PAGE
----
Saturday, September 7, 2013

Story Saturdays - Something Italian

ICHABOD & PENELOPE is now available for sale. Only 99 cents!  Pick up your copy at Amazon or Barnes & Noble.

The paperback copy of THE LIFE AND TIMES OF LUCAS MCGILLEY and ICHABOD & PENELOPE is for sale through Amazon

Also, be sure to download your copy of the audiobook for ME & TIMOTHY COOPER. Experience the story in audio! (All the audiobooks/ebooks/paperbacks I have available can be found on my blog.)

I finished writing a new YA, THE GIRL IN THE PINK BIKINI (featured here before), and in doing so, realized the story of Coralee Pirtle and Roman Avery isn't over. There will be three books in this series. I have a cover and title for book two - THE BRIDE WORE BLUE SNEAKERS. I'm still working on the title for book three. Book 2 will pick up where Book 1 leaves off.

I also finished writing the third book in The Italian Series of novellas that began with FLIGHT RISK and ITALIAN WITH A SIDE OF PASTA. Book 3, SOMETHING ITALIAN, steps back a bit in the timeline from Book 2 to tell the story of Dr. Marco Bottari, Gynecologist. 

I featured an excerpt from early on in the story before, which you can read at this link. This scene picks up where that one left off. Patricia Fanning leaves Dr. Bottari's office, and he thinks he'll never see her again. But when he reaches the parking garage, she's staring into her trunk.


“She got to you, huh?” Jennifer settled herself in a chair on the opposite side of his desk, her gaze piercing his skull.
Marco expelled his breath in a puff and clutching either side of his head, gave it a squeeze. “Sometimes I hate this job.”
She clucked her tongue. “No, you don’t, or you wouldn’t do it.”
He leaned way back in his chair, almost horizontal, and cast his gaze on the foam ceiling tiles. “Okay, no I don’t. But I hate what people do to each other, and whatever happened to her, it must be bad.”
“Doesn’t help she was so attractive.”
He brought one eye to her face. She was smiling.
“No, it doesn’t help.”
“And the good doctor has a heart and a man’s eyes.”
He laughed. “Stop.” He sat forward in his chair. “Now, the day’s over. You get on out of here.”
Chuckling, she rose and exited the room.
Freedom. The end of the week, end of appointments, nothing but hours to himself stretched out ahead. Well, except for that one with his brother, but that wasn’t until later. Tossing his lab coat over the back of his desk chair, he dug his cell from the drawer and stuffed it in his pants pocket. He waved at Renee on his way out the back door.
There were only a handful of cars left in the parking garage, his black luxury car and five or six others of different makes and models. He crossed the distance, keys dangling in one hand and readied his thumb on the unlock button.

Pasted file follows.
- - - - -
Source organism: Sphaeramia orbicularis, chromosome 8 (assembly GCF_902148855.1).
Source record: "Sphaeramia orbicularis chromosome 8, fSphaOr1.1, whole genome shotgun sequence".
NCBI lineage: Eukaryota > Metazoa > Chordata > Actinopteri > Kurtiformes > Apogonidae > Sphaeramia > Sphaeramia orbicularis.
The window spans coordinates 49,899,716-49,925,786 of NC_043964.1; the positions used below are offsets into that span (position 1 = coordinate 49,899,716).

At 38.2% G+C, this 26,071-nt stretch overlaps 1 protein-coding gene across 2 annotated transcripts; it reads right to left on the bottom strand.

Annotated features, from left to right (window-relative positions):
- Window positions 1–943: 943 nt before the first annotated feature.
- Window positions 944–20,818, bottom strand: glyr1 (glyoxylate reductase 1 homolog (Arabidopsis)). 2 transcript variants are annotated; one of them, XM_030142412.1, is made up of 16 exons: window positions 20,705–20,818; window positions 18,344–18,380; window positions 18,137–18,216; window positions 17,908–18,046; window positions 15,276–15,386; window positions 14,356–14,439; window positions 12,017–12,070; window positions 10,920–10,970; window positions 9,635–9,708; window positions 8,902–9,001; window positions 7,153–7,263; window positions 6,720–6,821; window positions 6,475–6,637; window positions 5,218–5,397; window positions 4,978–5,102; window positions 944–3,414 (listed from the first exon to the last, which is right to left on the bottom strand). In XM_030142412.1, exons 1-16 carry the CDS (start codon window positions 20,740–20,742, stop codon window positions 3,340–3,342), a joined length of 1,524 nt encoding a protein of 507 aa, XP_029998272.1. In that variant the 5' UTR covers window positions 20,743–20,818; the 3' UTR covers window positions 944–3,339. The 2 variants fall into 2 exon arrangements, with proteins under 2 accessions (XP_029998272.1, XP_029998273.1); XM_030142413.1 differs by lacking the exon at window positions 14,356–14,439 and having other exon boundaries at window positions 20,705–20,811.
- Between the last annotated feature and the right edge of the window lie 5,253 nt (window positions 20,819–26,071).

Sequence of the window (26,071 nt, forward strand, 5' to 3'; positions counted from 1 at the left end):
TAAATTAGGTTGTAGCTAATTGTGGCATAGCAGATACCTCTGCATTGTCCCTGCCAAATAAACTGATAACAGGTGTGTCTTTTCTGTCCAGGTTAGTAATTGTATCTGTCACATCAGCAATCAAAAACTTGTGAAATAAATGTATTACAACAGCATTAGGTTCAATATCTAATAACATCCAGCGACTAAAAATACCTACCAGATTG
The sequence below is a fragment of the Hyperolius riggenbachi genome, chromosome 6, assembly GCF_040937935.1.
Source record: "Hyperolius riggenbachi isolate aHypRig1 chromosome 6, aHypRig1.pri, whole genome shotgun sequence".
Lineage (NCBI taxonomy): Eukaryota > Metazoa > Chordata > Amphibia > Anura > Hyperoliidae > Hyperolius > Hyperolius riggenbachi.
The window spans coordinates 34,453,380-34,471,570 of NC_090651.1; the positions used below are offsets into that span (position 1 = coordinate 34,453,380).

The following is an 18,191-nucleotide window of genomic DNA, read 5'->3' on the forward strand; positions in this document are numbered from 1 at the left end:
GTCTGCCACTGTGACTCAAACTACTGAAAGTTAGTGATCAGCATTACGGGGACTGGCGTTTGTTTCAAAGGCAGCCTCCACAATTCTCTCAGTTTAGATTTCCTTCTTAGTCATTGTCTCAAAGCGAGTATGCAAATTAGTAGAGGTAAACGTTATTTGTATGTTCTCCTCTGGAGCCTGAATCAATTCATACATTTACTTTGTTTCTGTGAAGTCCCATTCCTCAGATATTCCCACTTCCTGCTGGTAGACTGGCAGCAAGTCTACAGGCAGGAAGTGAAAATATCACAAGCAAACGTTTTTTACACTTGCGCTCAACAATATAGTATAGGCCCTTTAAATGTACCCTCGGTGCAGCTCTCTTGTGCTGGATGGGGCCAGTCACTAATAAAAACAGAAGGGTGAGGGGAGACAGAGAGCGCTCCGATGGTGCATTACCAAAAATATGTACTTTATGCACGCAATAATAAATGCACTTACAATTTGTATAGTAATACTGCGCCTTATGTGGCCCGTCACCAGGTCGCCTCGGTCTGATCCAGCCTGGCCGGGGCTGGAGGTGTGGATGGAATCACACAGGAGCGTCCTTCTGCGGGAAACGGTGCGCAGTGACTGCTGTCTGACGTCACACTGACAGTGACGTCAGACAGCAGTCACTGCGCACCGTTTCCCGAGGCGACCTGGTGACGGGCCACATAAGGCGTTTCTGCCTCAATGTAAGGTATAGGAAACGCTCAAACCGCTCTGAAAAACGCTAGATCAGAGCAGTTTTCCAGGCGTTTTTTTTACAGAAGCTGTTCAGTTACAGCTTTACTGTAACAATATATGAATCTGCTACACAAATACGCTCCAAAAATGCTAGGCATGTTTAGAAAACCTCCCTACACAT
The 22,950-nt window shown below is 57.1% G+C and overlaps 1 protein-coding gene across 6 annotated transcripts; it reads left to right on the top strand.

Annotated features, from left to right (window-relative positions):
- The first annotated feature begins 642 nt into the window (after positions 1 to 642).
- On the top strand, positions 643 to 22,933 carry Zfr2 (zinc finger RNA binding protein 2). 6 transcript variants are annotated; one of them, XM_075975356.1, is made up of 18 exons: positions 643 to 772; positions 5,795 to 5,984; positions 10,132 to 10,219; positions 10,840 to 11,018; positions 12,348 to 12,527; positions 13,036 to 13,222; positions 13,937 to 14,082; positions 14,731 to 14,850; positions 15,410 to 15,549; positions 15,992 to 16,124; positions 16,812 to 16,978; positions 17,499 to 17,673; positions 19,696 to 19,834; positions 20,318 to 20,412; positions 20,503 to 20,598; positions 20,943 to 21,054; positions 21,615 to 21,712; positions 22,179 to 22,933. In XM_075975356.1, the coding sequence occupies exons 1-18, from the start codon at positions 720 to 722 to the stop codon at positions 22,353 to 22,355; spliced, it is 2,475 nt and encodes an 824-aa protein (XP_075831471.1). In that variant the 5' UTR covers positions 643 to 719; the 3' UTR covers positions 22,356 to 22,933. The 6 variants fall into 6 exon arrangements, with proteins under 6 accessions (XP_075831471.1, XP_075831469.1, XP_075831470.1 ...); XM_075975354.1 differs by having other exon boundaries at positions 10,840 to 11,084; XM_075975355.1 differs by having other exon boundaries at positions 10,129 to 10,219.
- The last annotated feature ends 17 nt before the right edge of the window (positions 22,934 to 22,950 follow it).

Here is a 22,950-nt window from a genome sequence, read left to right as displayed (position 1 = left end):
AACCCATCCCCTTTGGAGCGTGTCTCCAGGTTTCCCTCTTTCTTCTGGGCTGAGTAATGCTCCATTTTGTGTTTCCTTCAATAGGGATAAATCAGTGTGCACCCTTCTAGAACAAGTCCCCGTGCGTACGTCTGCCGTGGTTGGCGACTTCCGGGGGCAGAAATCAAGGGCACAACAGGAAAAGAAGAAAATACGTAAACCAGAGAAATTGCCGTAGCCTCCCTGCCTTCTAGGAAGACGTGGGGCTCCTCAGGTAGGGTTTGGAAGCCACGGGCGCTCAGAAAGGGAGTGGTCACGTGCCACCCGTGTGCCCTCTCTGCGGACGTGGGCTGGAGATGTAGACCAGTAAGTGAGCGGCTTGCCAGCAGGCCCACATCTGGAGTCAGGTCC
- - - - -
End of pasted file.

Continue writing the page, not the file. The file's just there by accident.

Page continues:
A glimmer caught his eye. He paused and squinted, angling himself away from the bright sunlight, and the figure of a woman came into view. She was standing frozen in the middle of the driving lane, gazing into the trunk of a car.
The blonde hair and blue jeans sprang foremost into his thinking. Patricia Fanning.
He wavered. He should walk away. She was a patient, nothing more, a troubled girl with a lot of baggage. He made to continue toward his car, but found his feet fastened to the concrete. He curled his hands into fists. He’d have to drive right past her to get out, and with the way she was standing, he’d have to swerve way around. How would that look?
Be the good guy. He always was, and this was no exception. Releasing his held breath, he swiveled his steps, approaching her from the side.
“Miz Fanning?” he called out.
She turned her head and stumbled, her legs caving. He leaped. Grasping her shoulders, he held her suspended. Then his eyes caught what was in the trunk. “Shoot.”
“He’s … he’s … but how?” Patricia broke into sobs. Shoulders shaking, back bent, she slid toward the ground.
Gently, Marco turned her around and pulled her to him, tucking her face against his neck. The distended pupils of the dead man stared up at him and the gaping hole in his chest.
“Who is that?” he asked. Obviously someone she knew, gauging by her reaction.
“R-ray.” She pulled back, her eyes spun wide. She grasped his shirt, her fingernails scratching through the fabric to his skin.
“He’s dead,” she whispered. “He’s dead. He didn’t call, so I thought he’d given up. But he didn’t ‘cause he’s dead.” She was babbling now, the words falling over each other.
He raised his hands to her face, and one on either cheek, clasped tight. “Ray who?” he asked. “Patricia, talk to me.”
She blinked and swallowed. “Chandler. He’s the father.”

Suzanne D. Williams  
Suzanne Williams Photography  
Florida, USA 

Suzanne Williams is a native Floridian, wife, and mother, with a penchant for spelling anything, who happens to love photography.

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